The Society of Motor Manufacturers and Traders (SMMT) has released data that has shown car production in the UK fell by nearly 20% in November. This is in comparison to the same time in 2017.

The industry’s trade body commented that the weak demand in the UK and abroad is to blame for the dramatic decrease in the need for UK manufactured cars. There were also significant changes in regulations, several new car models, and technology was introduced that could have contributed to such poor figures.

Falling Car Exports

Figures from trade bodies show that car exports had declined by 23% in November. This is a trend that has continued now for five consecutive months.

In addition, new models have had to be tested under strict new emission standards. This has had a detrimental impact on UK car production. Two models were significantly impacted by the new regulations as their production was put on hold while the makers awaited for an update to engines and transmissions.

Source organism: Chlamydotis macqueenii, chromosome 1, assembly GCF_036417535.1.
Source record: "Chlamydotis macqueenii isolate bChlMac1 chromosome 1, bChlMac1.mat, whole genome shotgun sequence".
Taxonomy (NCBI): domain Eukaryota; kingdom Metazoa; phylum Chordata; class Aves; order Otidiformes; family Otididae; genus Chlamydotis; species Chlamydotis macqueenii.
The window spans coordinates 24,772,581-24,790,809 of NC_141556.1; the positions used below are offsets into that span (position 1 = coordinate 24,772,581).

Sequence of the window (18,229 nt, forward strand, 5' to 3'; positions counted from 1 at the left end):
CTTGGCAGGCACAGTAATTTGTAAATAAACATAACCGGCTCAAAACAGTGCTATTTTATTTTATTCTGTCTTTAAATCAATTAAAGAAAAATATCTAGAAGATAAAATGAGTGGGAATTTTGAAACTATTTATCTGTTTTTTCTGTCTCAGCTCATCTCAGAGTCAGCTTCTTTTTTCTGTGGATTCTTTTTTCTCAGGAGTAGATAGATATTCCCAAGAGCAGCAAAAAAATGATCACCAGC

The SMMT has not released which two models were affected.

Concern has also been highlighted that output for the new Toyota Corolla has not yet reached its peak. The plant manufacturing these cars is the Burnaston plant located in Derby.

Those in the trade body are also concerned by the current Brexit talks. A no-deal Brexit could cost thousands their jobs. In 2017, the UK exported more than 1.3 million cars and 54% arrived in the EU.

Not All Bad News For Manufacturing?

Luckily, there’s some good news for the manufacturing industry. Economists had expected the UK manufacturing sector to slow down to 52.5 in December. Yet the sector was able to improve results, showing more growth with a score of 54.2. This was a growth of 1.1 from figures recorded in November.

This good news has partly come about because UK manufacturing has been stockpiling supplies for the eventual withdrawal of the UK from the EU. This is set to take place on the 19th March 2019.

Other aspects that had improved the performance of the manufacturing sector was the influx of new business. Though this could have also been driven by preparations for the upcoming Brexit.